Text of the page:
Only 20% of coaches can accurately explain their own behaviour
Reflecting on the growing awareness of the importance of coaching behaviour, we pulled together this presentation extract by Professor Chris Cushion who has contributed significantly to this field of research and its application in coach education. He was joined by the Coach Analyst at Leicester City FC to share how the club are using coaching analysis to support coach development.
Why coach behaviour?
'We know it impacts performance but we’ve also got something social and emotional going on, particularly with younger players. Of all the things in the coaching process, we can’t control referees, the weather, the opposition, the mood of our players. In terms of coaching the one thing we can control is ourselves. If we can think about what comes out of our mouths, how we set up practice - all of that stuff is under our control.'
"What’s good about coach behaviour is that it's measurable and we can change it."
'As coaches, the relationship that we have with our athletes will go some way to defining how effective our coaching is.'
There’s no right way to coach, but athletes learn.
"As coaches how we organise training sessions, the types of things we do in training sessions and how our behaviour accompanies that will affect that learning. It can affect that learning positively or negatively - so how we behave as coaches can either facilitate or block athlete learning."
Coaching analysis is based on systematic observation, this provides a common space to how we define and look at coaching - that’s objective and valid. There is obviously more to coaching than just describable behaviour but it provides valid and reliable baseline data - what Prof. Chris Cushion calls “the front porch to the house" - so what we do with coaching analysis reflects a whole range of other things. We’re then able to start talking about reflection and cognitive processes, all those sort of things."
“In my experience, when I work with coaches the first conversation is - what do you do? Let’s talk about what you do with your athletes.”
'Coaches are notoriously poor at describing their own behaviour. Only 20% of coaches are able to accurately explain their own behaviour, regardless of level or experience or background, Coaches are generally unaware of what they do. What is interesting, is if we ask their athletes, that stat flips around.'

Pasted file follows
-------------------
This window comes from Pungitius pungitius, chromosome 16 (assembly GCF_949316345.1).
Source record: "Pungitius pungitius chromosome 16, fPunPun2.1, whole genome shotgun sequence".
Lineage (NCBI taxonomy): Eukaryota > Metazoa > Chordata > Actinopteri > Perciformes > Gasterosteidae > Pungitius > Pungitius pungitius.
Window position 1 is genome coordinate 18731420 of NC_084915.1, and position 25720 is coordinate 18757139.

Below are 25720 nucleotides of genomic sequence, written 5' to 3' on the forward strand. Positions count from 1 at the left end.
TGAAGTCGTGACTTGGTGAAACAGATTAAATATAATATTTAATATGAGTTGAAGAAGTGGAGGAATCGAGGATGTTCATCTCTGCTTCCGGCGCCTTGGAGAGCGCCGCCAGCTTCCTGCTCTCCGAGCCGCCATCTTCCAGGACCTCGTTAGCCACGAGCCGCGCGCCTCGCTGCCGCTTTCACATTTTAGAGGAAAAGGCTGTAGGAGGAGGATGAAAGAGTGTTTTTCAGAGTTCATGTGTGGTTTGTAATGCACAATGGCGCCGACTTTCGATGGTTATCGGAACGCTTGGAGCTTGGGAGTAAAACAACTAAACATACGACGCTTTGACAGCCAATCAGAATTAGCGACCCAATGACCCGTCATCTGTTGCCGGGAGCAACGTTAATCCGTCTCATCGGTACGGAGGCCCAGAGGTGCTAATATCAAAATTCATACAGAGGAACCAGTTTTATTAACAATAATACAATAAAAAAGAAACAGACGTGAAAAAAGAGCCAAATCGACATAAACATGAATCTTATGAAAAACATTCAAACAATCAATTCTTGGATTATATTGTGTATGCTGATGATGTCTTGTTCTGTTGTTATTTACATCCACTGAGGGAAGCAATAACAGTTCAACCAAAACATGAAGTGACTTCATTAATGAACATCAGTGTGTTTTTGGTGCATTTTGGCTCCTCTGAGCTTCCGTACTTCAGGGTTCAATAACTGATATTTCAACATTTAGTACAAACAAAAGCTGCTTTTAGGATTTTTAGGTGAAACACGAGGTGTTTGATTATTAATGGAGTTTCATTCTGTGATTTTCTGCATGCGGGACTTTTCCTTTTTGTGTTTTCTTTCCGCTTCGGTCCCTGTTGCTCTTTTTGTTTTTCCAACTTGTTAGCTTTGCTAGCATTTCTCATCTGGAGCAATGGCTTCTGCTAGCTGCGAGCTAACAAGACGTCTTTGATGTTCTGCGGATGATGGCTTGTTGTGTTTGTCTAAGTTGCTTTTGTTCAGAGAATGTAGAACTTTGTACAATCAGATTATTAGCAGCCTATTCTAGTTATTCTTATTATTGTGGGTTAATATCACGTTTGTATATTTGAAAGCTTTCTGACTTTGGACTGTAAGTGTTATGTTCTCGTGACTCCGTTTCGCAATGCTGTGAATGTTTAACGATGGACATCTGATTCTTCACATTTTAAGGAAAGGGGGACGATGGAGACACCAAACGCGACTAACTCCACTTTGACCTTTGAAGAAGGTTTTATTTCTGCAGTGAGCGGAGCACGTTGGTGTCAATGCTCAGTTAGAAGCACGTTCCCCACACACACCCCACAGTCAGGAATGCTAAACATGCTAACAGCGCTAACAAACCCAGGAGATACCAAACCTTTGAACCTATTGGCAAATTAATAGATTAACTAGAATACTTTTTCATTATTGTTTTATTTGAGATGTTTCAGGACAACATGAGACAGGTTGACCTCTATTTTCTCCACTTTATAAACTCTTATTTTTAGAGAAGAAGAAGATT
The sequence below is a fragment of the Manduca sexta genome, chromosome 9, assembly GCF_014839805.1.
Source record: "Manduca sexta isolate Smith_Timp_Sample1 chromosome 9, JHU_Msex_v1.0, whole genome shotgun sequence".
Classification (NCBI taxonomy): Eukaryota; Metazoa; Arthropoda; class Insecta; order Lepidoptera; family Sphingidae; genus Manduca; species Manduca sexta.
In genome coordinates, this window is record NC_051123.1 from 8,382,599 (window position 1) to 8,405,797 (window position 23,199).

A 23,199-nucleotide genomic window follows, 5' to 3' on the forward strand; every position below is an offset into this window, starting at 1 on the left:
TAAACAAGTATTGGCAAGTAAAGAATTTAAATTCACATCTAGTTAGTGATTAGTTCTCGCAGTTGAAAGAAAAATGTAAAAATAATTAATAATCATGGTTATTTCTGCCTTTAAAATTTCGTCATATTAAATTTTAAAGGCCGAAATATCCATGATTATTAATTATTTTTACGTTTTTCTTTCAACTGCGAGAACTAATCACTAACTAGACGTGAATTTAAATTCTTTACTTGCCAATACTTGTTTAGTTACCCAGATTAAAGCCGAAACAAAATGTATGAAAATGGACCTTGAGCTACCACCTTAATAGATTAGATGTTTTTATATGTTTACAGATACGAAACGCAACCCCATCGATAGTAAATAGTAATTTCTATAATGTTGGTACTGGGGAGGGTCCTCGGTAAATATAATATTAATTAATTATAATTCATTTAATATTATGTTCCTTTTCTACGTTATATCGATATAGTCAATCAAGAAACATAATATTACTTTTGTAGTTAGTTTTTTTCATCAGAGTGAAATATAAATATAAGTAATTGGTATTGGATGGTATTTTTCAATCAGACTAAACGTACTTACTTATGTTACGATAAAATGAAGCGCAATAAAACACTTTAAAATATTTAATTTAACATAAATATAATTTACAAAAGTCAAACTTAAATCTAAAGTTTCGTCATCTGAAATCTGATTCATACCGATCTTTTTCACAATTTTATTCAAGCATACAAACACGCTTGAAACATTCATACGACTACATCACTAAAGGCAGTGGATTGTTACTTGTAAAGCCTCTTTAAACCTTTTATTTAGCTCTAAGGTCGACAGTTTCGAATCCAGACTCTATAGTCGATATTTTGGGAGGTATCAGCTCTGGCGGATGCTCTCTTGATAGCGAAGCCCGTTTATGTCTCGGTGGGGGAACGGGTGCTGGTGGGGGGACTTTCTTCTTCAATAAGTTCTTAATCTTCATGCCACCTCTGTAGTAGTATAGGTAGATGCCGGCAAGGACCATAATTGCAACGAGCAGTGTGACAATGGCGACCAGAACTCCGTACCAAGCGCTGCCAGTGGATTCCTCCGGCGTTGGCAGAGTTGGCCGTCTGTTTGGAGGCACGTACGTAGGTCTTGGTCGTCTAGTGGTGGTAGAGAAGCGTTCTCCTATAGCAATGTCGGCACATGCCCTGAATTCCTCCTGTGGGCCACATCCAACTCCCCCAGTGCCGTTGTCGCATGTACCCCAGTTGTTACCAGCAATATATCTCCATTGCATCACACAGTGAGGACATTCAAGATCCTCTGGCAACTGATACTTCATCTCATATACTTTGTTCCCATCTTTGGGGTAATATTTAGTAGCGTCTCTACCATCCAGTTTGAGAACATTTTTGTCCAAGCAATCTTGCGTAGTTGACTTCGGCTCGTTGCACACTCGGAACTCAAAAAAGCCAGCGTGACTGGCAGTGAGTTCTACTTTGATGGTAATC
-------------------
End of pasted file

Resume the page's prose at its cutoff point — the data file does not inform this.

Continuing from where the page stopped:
"If we get 10 athletes, 8 will accurately describe their coach's behaviour. So if I want to know about you as a coach, I’m not going to ask you, I’m going to ask your athletes."
'What the research says it that we have our practice environment, (the drills and skills that people do), the coach behaviour, and the athlete learning. But our understanding of how those things are connected isn’t as strong as it could be or should be. Coaching analysis has a core library of templates for analysing primary and secondary coaching behaviours, and to layer further detail below these in terms of practice type, recipient, content, silence, questioning and type of question - questions that make you think are good for learning!'
Should we change our coaching behaviours to account for age?
'Yes, because someone at 9 years of age versus someone at 18 are almost like different species.'
"Through the research we found that the coaches struggled to account for their behaviour according to the age and stage of development of their athletes. It's more about what they think is good coaching, regardless of the age of the athlete."
'The research indicates that there is a lack of silence being applied in coaching which is in keeping with the assumption that coaching is about telling people and not standing back and observing.'
Can we change coaching behaviour?
'Yes we can, but it takes time, context and follow up. If a coach changes a behaviour but then goes back into an environment that does not support that change, the change gets washed out. It’s something we need to consciously practice.'
"We expect our athletes to practice but how many coaches practice their own questioning in advance for example, rather than shooting from the hip."
It starts with the analysis - what do you do as a coach, can we organise it into a structure and give you some feedback to become a catalyst for changing coaching behaviour.
"Data and video is a really powerful reflective tool."
Leicester City FC's Coach Analyst, Sean Rooney added how he uses coaching analysis to support the coaches development in line with the club's philosophy which encompasses peer review and athlete input.
"First we talk with the coaches about what they do and their beliefs, then we share the stats and video of their coaching to see how both line up. The coach can identify things they’re happy or unhappy with and together we focus in on 2-3 areas to improve and how. The follow up is about a month later and is focused on those specific areas of development. We can then reassess to continue that development or perhaps we have found something else."